WEST GERMANY Bremen musicians medal 1965


GERMANY, FEDERAL REPUBLIC, medal, 1965, Obverse: donkey, dog, cat, and rooster standing on each other R, FREIE HANSESTADT BREMEN STADTMUSIKANTEN, Reverse: arms, EIN JAHRTAUSEND SCHL√úSSEL ZUR WELT 1965 1000, Edge: plain, 1000 fine silver, 35mm, 24.89g, Prooflike, toned

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Translation: Bremen musicians, 1000 years as key to the world, alluding to Bremen’s position as a major center of commerce.

Souvenir municipal medals were a thing in several countries for several decades in several countries. You’d pick one up with your postcards and commemorative ashtray at the souvenir shop near the train station.

The Germans have been fans of round, flat, shiny objects since the 2nd century BC, when they made imitations of Greek coins. Coin manufacture was deeply decentralized until the 19th century, extending to jetons and medals starting in the 16th century. Local tokens began to supplement the normally chaotic coinage situation in the markets from the late 17th century. Production of tokens and medals boomed in the 19th century, and was going strong into the 1990s.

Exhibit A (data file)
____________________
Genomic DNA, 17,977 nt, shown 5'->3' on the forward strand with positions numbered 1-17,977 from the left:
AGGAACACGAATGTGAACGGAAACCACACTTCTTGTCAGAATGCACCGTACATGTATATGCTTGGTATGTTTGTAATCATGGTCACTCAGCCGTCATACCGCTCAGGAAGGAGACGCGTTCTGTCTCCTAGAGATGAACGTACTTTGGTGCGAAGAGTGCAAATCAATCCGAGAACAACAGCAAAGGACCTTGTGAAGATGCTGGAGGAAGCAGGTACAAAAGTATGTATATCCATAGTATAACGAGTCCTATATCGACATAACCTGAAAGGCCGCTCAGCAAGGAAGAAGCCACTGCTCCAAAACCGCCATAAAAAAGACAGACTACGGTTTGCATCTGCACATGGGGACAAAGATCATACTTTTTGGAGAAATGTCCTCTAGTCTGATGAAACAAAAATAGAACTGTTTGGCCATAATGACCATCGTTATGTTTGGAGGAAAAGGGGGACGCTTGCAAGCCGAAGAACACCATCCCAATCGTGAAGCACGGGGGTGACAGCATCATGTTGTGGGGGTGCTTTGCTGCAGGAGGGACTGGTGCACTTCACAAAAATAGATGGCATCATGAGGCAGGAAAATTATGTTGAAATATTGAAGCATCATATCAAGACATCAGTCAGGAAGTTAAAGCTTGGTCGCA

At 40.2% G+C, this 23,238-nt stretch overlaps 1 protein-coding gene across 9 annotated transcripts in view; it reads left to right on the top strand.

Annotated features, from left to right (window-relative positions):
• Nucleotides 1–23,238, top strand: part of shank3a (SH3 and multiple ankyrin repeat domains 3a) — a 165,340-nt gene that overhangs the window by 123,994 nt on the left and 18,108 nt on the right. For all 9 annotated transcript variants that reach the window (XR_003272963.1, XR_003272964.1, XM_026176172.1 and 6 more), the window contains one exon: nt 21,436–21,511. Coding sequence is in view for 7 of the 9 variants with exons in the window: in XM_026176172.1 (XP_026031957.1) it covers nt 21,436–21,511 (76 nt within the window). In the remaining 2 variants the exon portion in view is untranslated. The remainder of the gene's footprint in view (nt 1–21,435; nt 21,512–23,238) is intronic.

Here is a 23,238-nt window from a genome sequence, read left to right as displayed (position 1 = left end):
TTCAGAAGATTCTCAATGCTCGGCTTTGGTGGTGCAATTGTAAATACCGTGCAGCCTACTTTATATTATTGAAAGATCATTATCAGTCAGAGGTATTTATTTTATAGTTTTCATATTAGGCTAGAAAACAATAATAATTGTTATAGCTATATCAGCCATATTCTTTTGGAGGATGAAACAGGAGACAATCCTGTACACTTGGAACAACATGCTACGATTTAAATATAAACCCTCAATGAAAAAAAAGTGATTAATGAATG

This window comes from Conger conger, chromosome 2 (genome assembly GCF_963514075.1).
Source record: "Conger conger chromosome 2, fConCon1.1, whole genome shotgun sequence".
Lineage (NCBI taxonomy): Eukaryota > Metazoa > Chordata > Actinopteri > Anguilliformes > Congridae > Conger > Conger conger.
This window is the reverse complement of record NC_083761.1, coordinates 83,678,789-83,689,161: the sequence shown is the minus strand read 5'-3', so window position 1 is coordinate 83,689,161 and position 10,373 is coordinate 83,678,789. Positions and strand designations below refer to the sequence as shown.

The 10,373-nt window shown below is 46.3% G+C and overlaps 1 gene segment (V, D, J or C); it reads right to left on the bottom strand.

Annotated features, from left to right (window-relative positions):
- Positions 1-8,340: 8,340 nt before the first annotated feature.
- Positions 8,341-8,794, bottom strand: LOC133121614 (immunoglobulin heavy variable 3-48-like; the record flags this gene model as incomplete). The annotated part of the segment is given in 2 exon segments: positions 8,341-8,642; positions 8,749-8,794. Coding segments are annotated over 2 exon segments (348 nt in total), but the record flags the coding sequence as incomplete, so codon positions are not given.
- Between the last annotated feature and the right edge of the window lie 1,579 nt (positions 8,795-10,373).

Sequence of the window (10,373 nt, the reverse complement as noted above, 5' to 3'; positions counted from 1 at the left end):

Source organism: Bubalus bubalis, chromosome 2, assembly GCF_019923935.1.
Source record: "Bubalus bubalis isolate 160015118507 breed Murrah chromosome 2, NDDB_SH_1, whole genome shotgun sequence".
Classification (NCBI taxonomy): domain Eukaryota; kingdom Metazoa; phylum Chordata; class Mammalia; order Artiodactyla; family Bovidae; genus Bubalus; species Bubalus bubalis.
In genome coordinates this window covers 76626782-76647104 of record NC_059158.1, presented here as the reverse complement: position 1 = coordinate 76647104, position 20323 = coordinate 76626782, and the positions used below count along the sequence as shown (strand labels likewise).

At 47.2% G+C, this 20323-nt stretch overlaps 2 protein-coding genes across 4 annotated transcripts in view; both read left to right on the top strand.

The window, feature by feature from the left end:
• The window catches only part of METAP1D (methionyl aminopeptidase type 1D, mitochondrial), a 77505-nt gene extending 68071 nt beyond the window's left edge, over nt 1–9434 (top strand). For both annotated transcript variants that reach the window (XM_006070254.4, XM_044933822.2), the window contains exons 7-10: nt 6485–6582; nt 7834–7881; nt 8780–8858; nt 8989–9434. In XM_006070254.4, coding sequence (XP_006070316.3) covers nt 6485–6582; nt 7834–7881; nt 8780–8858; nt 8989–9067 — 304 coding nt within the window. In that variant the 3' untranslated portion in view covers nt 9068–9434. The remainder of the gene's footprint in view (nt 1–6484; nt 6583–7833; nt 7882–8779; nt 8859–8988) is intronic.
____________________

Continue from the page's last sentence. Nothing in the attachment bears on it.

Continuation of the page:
There are two kinds of things that are called “medals.” One is things that look like coins but don’t express a value. Sometimes those medals are considerably larger than most coins. The other kind of medal is a metal thing designed to be displayed on one’s chest, often a reward for something, often in a military context. If the medal is small enough it is sometimes called a “medallet.”

The word “exonumia” is used to describe all kinds of things that are “like” coins but are not coins. I wrote a blog post on that subject. Basic categories: 1. used like a coin but not issued by a national government, 2. looks like a coin but not made for spending, 3. other things that we are interested in.